A senior defense official said of the Monday night raid near Kandahar: "We know we got a lot of people who were in there. We just don't know who."
Adm. Stufflebeem said Taliban and al Qaeda leaders are continuing to communicate with their forces. "They're using radios," he said. "They're trying to meet physically together. And in some cases they are severed from communicating by any means whatsoever."
Defense Secretary Donald H. Rumsfeld said on Tuesday that the leadership compound targeted in the bombing raid included leaders of the Taliban, the al Qaeda group headed by Osama bin Laden and a Saudi Arabian humanitarian group known as Wafa that U.S. officials believe is a front for terrorist operations.
"It was clearly a leadership area," Mr. Rumsfeld told reporters late Monday. "Whoever was there is going to wish they weren't."
The Pentagon released video footage showing of the bombing raids.
U.S. officials said several hundred members of al Qaeda were killed in military operations that began Oct. 7. Seven of the terrorists were considered al Qaeda leaders, said officials who spoke on the condition of anonymity.
The most senior al Qaeda leader to have been killed is Mohammed Atef, a top aide to bin Laden.
Other terrorist leaders who have been killed include Mohammed Salah and Tariq Anwar. The two men are senior members of the terrorist group Egyptian Islamic Jihad, a subgroup of al Qaeda, said officials who spoke to Associated Press.
In Kabul, Mullah Omar urged Taliban fighters in a radio message to fight to the death against U.S. forces in Afghanistan. "Stick to your positions and fight to the death," a Taliban spokesman quoted Mullah Omar as saying.
According to news reports from Afghanistan, some of the Taliban prisoners found dead inside the fortress had their hands tied.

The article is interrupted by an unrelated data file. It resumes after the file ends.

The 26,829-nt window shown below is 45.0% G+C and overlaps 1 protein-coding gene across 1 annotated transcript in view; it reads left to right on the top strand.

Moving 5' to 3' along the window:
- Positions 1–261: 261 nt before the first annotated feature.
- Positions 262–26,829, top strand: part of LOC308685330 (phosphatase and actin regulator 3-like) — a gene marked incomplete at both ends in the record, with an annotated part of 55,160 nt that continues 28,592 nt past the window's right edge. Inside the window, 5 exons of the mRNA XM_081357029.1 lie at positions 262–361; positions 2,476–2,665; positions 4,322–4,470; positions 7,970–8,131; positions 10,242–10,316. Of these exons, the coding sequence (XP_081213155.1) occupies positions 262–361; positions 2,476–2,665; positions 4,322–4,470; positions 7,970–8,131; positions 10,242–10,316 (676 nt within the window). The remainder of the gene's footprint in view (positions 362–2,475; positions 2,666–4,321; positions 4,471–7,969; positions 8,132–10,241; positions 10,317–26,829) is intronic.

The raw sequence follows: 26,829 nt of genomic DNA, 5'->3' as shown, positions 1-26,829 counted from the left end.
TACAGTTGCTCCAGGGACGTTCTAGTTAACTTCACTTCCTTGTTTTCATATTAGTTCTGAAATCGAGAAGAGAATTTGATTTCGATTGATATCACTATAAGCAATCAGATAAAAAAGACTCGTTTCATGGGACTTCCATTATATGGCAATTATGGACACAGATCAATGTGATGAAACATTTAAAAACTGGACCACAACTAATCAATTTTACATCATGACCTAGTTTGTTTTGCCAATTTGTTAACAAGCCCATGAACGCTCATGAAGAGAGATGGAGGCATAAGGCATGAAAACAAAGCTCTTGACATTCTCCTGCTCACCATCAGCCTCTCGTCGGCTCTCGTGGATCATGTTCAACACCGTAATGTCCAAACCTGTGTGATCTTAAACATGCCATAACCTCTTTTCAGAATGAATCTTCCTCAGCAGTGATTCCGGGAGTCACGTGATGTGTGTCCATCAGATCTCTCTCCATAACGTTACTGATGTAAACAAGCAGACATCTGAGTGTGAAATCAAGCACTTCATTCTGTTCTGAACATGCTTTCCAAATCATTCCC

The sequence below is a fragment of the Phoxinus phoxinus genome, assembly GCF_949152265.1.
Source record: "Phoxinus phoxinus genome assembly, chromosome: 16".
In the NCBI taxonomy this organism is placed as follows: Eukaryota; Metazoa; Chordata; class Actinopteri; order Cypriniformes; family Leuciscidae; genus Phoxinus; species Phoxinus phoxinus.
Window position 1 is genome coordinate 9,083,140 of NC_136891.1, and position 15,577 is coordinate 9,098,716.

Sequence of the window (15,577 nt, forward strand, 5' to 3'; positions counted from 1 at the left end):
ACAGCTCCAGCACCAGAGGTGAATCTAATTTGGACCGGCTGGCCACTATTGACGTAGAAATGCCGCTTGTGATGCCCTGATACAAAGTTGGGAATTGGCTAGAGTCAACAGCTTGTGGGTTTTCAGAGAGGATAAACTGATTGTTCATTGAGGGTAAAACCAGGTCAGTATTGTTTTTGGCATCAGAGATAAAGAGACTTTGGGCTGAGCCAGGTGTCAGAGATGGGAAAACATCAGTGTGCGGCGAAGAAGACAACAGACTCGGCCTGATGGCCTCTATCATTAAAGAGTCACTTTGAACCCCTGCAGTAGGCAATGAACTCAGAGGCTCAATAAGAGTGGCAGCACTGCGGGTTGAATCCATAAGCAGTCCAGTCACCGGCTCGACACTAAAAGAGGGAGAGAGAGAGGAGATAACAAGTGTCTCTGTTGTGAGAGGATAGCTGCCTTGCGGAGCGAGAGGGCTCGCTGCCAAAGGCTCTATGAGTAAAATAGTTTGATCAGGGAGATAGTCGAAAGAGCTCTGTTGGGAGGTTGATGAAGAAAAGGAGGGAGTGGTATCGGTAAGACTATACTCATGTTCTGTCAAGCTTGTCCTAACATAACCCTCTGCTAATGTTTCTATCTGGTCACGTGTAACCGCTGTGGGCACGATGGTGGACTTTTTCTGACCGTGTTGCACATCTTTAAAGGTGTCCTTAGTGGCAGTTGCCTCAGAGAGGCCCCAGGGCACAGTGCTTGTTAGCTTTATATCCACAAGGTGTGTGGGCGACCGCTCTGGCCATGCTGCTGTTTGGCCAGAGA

A Northern Alliance fighter identified only as Shabudin said alliance fighters had been tying the hands of fighters who were believed to be Arabs when some of the prisoners grabbed guns and began firing.
In Landstuhl, Germany, a U.S. soldier wounded by an errant U.S. bomb was in serious condition and four other soldiers were in good condition at a U.S. military hospital.
The soldiers had been wounded by a U.S. air strike that had been targeted against the uprising Taliban troops near Mazar-e-Sharif.
Also yesterday, the U.S. military said that bundles of humanitarian relief supplies, including wheat and blankets, dropped over Afghanistan had hit a house, killing a woman and child.
This first known mishap involving air drops of food and other supplies to refugees inside Afghanistan happened Tuesday about 120 miles north of Mazar-e-Sharif, near the border with Uzbekistan.
"The U.S. deeply regrets any unnecessary loss of life," said a statement from the U.S. Central Command. "Great time and care goes into the selection of sites selected for the delivery of humanitarian assistance."